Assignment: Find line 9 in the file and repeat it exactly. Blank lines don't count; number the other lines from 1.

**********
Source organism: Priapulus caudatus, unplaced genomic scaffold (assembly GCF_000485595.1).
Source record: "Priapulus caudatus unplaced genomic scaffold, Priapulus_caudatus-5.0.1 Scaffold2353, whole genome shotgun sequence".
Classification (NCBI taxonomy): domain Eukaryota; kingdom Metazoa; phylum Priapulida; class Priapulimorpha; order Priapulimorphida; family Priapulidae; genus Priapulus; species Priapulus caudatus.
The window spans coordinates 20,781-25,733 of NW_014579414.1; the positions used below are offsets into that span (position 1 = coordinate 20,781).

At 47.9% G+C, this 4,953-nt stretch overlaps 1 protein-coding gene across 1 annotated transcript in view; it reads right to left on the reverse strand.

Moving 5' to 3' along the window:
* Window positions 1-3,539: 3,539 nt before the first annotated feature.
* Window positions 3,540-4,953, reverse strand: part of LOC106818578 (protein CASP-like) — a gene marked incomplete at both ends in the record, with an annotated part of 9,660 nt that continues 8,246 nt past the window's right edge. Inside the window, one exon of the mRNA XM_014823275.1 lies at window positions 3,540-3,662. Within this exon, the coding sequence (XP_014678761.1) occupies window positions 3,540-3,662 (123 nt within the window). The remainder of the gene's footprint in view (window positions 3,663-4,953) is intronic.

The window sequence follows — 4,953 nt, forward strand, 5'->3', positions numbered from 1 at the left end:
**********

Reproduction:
The window sequence follows — 4,953 nt, forward strand, 5'->3', positions numbered from 1 at the left end: